Deferred Action for Parents of Americans

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Deferred Action for Parents of Americans and Lawful Permanent Residents (DAPA), sometimes called 'Deferred Action for Parental Accountability', is a planned American immigration policy which would grant deferred action status to certain illegal immigrants who have lived in the United States since 2010 and have children who are American citizens or lawful permanent residents. Deferred action is not full legal status, but in this case would come with a three-year, renewable work permit and exemption from deportation.

The program was announced in November 2014 by President Barack Obama, along with a number of immigration reform steps including increased resources for border enforcement, new procedures for high-skilled immigrants, and an expansion of the existing Deferred Action for Childhood Arrivals (DACA) program.[1][2]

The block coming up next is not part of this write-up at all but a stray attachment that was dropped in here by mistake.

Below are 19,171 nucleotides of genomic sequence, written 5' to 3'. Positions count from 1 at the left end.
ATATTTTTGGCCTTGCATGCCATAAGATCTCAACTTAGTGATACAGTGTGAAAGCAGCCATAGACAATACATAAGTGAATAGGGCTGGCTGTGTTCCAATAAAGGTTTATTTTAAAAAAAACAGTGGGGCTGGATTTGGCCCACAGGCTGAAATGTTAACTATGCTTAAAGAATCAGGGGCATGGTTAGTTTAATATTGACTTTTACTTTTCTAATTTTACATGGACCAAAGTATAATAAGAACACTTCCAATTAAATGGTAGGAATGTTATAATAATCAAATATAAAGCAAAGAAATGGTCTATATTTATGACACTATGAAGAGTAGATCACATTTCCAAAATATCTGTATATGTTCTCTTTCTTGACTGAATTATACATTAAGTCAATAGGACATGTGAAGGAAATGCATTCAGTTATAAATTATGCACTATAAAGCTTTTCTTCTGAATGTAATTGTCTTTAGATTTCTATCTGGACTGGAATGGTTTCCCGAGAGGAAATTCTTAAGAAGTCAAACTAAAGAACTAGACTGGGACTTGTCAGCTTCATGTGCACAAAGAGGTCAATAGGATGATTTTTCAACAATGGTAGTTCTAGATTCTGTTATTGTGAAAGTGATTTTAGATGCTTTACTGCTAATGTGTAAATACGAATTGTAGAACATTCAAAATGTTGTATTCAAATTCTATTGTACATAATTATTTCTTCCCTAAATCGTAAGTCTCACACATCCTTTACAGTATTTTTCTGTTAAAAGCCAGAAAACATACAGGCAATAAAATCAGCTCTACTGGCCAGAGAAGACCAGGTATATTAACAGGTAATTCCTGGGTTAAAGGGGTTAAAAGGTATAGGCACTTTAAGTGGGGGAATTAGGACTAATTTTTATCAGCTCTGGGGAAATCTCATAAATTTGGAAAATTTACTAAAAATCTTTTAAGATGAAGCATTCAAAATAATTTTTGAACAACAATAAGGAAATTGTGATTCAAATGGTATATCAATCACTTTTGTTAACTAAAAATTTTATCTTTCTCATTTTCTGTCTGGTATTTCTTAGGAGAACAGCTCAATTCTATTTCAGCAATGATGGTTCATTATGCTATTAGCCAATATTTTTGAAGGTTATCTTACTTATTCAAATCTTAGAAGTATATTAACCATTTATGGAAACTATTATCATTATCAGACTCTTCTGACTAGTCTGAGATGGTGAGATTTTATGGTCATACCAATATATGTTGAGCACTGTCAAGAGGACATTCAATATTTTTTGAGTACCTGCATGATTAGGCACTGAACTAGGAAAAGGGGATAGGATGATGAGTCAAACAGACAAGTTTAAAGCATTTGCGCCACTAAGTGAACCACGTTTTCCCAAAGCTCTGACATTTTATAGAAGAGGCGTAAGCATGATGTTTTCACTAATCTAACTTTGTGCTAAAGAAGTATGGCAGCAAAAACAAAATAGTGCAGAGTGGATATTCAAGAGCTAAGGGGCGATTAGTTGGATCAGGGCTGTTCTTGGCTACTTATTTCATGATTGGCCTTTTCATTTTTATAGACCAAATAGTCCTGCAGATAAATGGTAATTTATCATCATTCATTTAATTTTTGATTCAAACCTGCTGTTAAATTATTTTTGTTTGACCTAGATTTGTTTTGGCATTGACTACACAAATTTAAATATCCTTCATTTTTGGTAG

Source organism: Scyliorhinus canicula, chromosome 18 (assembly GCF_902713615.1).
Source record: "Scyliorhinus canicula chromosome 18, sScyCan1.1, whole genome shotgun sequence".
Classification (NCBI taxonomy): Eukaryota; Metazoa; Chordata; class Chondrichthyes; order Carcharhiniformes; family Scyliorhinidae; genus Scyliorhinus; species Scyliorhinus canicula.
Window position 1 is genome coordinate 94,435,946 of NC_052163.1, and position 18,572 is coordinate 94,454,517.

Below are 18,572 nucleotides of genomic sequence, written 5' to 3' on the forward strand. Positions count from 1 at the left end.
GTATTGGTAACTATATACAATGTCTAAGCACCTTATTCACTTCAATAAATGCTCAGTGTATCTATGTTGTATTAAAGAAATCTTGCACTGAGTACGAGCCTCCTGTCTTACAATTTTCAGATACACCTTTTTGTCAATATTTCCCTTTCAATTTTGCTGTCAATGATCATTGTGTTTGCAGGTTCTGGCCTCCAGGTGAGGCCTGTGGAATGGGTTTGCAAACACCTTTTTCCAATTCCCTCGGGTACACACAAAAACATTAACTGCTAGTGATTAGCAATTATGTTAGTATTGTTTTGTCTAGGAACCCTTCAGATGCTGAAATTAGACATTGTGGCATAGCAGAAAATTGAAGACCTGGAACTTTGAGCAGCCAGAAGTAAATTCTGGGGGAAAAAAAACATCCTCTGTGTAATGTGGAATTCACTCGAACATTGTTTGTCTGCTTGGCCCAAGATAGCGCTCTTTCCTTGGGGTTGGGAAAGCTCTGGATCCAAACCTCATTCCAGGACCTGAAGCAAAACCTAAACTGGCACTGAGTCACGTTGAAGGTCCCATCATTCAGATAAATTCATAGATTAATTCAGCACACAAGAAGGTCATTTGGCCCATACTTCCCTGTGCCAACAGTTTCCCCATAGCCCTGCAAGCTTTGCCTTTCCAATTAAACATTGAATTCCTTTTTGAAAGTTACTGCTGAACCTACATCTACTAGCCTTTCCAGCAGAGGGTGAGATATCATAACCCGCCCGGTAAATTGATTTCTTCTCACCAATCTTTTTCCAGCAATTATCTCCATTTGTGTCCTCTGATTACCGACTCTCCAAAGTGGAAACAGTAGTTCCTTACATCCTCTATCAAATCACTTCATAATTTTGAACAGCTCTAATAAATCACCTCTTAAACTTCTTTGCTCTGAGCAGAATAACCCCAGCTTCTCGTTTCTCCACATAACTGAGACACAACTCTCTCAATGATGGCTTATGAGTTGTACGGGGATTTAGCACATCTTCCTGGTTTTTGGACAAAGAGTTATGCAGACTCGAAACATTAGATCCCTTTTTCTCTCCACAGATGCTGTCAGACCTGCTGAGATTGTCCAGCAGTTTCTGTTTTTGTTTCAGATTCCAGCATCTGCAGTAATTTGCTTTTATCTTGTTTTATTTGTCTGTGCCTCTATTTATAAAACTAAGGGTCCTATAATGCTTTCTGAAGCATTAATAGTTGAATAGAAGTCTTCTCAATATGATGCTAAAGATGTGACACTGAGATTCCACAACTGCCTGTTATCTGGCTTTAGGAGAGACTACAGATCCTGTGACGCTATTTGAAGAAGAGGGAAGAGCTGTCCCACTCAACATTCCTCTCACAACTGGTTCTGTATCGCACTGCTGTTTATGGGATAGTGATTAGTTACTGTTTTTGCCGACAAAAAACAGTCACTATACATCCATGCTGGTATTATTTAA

Several states have filed lawsuits against the Federal government, arguing that DAPA violates the Constitution and federal statutes. A temporary injunction was issued in February 2015 blocking the program from going into effect while the lawsuit proceeds.

Texas v. United States

In December 2014, Texas and 25 other states, all with Republican governors, sued in the District Court for the Southern District of Texas asking the court to enjoin implementation of both DAPA and the DACA expansion.[3][4][5] On February 16, 2015, Judge Andrew S. Hanen issued a preliminary injunction blocking the program from going into effect while Texas v. United States proceeds.[6][7]